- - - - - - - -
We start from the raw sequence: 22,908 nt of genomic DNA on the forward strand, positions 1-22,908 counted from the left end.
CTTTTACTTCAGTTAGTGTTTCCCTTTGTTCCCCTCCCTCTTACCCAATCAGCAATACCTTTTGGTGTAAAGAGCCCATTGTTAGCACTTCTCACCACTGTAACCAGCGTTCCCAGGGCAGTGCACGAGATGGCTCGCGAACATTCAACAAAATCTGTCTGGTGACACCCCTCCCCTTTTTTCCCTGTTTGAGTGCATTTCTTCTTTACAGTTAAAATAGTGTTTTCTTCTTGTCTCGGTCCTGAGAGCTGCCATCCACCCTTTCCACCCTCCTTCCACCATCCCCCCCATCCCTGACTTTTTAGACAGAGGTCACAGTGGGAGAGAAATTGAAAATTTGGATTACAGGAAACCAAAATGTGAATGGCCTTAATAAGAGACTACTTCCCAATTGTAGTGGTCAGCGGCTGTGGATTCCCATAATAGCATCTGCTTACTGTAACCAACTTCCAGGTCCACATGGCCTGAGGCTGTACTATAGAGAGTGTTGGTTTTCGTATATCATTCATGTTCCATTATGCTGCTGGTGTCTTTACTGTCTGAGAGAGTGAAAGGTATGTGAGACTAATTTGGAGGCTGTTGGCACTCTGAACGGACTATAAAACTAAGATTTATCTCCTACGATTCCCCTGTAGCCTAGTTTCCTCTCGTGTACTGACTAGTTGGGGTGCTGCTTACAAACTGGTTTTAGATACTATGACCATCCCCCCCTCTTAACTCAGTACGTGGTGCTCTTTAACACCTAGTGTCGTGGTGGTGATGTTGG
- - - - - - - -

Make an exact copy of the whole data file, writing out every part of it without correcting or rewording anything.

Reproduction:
We start from the raw sequence: 22,908 nt of genomic DNA on the forward strand, positions 1-22,908 counted from the left end.
CTTTTACTTCAGTTAGTGTTTCCCTTTGTTCCCCTCCCTCTTACCCAATCAGCAATACCTTTTGGTGTAAAGAGCCCATTGTTAGCACTTCTCACCACTGTAACCAGCGTTCCCAGGGCAGTGCACGAGATGGCTCGCGAACATTCAACAAAATCTGTCTGGTGACACCCCTCCCCTTTTTTCCCTGTTTGAGTGCATTTCTTCTTTACAGTTAAAATAGTGTTTTCTTCTTGTCTCGGTCCTGAGAGCTGCCATCCACCCTTTCCACCCTCCTTCCACCATCCCCCCCATCCCTGACTTTTTAGACAGAGGTCACAGTGGGAGAGAAATTGAAAATTTGGATTACAGGAAACCAAAATGTGAATGGCCTTAATAAGAGACTACTTCCCAATTGTAGTGGTCAGCGGCTGTGGATTCCCATAATAGCATCTGCTTACTGTAACCAACTTCCAGGTCCACATGGCCTGAGGCTGTACTATAGAGAGTGTTGGTTTTCGTATATCATTCATGTTCCATTATGCTGCTGGTGTCTTTACTGTCTGAGAGAGTGAAAGGTATGTGAGACTAATTTGGAGGCTGTTGGCACTCTGAACGGACTATAAAACTAAGATTTATCTCCTACGATTCCCCTGTAGCCTAGTTTCCTCTCGTGTACTGACTAGTTGGGGTGCTGCTTACAAACTGGTTTTAGATACTATGACCATCCCCCCCTCTTAACTCAGTACGTGGTGCTCTTTAACACCTAGTGTCGTGGTGGTGATGTTGG